Dysfunctional Zimbabwe

If it’s at all possible, forget about the debilitating 18-hour electricity cuts for a moment.

Mr Mugabe signs the new constitution in 2013

Mr Mugabe signs the new constitution in 2013

The agonising and costly writing of a new Zimbabwe constitution, accepted overwhelmingly in a 2013 referendum, seems to have been yet another waste of time and money; much of the reformed constitution still has to be adopted into hard and fast law.

The General Laws Amendment Bill seeks to amend 126 Acts of parliament to bring them into line with the constitution but most of the adjustments are woefully inadequate in meeting the new requirements, law experts say.

Three years of drafting and haggling and $40 million later, the constitution was ready in time for the last elections in 2013. At its very core lay improvements to election laws and scores of others guaranteeing democratic rights, basic human rights, freedom of expression and, not least, laws affecting the powers of the executive and the state security apparatus.

Proposed amendments to the crucial Electoral Act now before the Zimbabwe parliament are “inadequate and incomplete,” reports the admirable group Veritas, an independent  local think tank on legal matters.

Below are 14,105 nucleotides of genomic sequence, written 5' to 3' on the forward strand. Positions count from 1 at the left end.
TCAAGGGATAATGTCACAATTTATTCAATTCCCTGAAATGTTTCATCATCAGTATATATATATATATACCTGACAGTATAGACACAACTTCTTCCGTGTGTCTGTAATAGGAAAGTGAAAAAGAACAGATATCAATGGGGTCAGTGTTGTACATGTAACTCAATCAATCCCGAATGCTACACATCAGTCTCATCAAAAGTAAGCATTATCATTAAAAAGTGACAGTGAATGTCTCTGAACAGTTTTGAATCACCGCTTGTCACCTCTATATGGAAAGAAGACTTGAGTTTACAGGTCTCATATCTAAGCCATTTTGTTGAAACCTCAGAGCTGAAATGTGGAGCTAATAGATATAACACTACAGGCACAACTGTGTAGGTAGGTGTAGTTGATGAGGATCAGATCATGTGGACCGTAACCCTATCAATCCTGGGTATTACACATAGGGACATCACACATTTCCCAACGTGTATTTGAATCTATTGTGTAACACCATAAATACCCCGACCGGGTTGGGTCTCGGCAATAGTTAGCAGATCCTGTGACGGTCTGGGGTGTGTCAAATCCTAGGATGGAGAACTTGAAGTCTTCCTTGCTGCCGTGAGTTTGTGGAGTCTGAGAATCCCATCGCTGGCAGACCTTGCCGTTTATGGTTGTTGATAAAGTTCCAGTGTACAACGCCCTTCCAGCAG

On the existing media laws, Veritas says it is doubtful that they can ever be aligned with the constitution. “What is certain is that the General Laws Amendment Bill does not even try to do so,” says the group. Ideally, laws that make “abuse of freedom of expression a criminal offence” should be repealed and completely redrafted to comply with the new constitution.

Amendments proposed in the Defence Act mean it will “remain unconstitutional in several important respects,” says Veritas.

The list of flaws in the General Laws Amendment Bill is legion. Since those disputed elections in 2013, no-one in Mr Mugabe’s ruling party, it appears, can either be bothered or find the will to adhere to the nation’s supreme law.

It will be up to the aggrieved to challenge these violations in the Constitutional Court, the highest court in the land. But will the authorities obey rulings of the ConCourt, as it is known?

The ConCourt has just struck down a section in criminal law that allowed prosecutors and police to ignore freedom on bail granted by a court. It has yet to be put to the test. The Constitutional Court has ruled it is no longer an offence to make disparaging remarks in public about Mr Mugabe.

But that went to the wall again the other day when a man was arrested for discussing with friends in a bar the senior moment when 91-year-old Mr Mugabe read the wrong speech in the Harare parliament, one he had delivered there three weeks earlier, an embarrassing episode that had been on everyone’s lips.

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